Thin Red Line, Sept. 1969 edition.
Report by Malky Lobban on repairing “Wee Peter”
3 A & SH Company
I'm more than pleased to have this opportunity to compile the Company notes for this issue of TRL. Having recently found myself elevated to dizzy heights of CSM -- and breathless in the rarified atmosphere -- it gives me a chance to think less selfishly and take stock of those compatriots with whom I'm privileged to serve. I must first of all thank C/Sgt John Cree for the help and tolerance which he has shown while educating me in the finer points of Coy Admin and all the hundred-and-one details which behoves a worthwhile CSM. Thanks, John.
One of the main difficulties which must surely face any Company Commander is, how to co-ordinate training -- at Coy level -- when the unit is divided and separated by over 100 miles as, is the case with this company. Such a communications gap creates all kinds of problems, from administration to time wasted in travelling. The situation with 3 Coy has been, to a large extent simplified due to the geographical position of the drill hall at Lochgilphead, since it lies almost exactly halfway between Dumbarton and Campbeltown. This means that the two extremities of our divided Coy can meet at a central point. Our OC, Major Wedgwood intends to exploit this venue to the fullest -- besides it gets everyone away from the doorstep, as it were!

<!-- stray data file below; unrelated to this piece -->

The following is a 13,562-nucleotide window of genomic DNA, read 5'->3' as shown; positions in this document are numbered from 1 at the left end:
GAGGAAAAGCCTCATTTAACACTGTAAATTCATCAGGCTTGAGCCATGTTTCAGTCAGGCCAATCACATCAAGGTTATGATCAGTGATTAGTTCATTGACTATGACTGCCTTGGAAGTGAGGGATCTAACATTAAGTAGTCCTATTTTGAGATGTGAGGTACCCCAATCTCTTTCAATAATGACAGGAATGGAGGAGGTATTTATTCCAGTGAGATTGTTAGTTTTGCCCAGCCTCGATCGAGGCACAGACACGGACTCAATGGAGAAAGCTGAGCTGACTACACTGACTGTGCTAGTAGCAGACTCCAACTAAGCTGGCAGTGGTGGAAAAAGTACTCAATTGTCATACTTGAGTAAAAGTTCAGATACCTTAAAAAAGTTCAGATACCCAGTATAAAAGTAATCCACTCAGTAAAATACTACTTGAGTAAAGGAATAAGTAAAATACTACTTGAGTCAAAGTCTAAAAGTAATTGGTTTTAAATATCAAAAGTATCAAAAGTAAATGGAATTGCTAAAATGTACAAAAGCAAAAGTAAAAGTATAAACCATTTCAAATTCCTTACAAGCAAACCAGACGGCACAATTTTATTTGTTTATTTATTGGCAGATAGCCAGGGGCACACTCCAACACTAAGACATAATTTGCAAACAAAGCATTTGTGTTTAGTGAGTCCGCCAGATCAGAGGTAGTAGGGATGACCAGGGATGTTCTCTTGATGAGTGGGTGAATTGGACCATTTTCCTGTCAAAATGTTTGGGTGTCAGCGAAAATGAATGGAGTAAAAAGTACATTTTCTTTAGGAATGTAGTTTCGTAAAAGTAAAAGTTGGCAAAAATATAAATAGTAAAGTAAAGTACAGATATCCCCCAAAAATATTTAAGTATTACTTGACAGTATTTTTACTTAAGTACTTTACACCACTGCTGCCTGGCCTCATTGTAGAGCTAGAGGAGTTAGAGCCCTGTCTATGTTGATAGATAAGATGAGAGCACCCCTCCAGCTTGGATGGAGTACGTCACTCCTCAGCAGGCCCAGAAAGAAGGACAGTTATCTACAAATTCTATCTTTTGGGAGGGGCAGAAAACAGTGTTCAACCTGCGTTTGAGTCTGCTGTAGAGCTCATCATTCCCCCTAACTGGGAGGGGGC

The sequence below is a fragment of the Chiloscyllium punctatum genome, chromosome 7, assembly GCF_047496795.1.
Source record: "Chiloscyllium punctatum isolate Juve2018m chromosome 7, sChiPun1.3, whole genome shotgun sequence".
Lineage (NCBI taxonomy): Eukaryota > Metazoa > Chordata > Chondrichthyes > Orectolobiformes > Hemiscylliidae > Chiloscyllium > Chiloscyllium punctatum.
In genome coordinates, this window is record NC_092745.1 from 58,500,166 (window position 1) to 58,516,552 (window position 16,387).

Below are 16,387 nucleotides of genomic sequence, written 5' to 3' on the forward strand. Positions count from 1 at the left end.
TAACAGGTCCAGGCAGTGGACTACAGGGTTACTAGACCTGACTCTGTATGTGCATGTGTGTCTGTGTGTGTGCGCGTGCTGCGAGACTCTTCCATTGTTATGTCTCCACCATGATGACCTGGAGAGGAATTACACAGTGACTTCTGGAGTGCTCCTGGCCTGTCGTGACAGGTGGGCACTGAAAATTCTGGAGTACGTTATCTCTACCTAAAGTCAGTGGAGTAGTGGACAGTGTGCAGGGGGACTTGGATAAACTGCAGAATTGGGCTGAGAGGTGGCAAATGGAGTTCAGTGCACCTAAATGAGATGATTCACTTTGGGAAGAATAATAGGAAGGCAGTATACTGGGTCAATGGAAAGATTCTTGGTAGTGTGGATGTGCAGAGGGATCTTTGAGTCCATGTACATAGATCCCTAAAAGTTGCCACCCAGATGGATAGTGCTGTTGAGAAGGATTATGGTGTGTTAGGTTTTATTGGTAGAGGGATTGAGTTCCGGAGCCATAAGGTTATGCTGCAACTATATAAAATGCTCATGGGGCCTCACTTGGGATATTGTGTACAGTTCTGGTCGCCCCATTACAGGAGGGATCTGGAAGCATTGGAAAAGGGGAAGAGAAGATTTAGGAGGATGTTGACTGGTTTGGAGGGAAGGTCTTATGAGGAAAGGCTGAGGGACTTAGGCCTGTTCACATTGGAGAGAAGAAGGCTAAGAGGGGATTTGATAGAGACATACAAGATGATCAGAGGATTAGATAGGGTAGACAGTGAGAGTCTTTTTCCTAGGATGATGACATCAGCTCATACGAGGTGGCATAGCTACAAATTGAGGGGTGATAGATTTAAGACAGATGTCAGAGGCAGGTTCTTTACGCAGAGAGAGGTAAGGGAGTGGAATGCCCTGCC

One problem, however, and which we can find no absolute answer, concerns our stalwarts from Dunoon, Cpls. Yuille and Watt. These two men have really gone out of their way to attend week-end training at Dumbarton and Lochgilphead. To reach the former, requires an early start for these lads not to mention a complicated and expensive boat and train journey; while a visit to Lochgilphead invariably means a fair amount of hitch-hiking and of course, “Shanks's Pony!''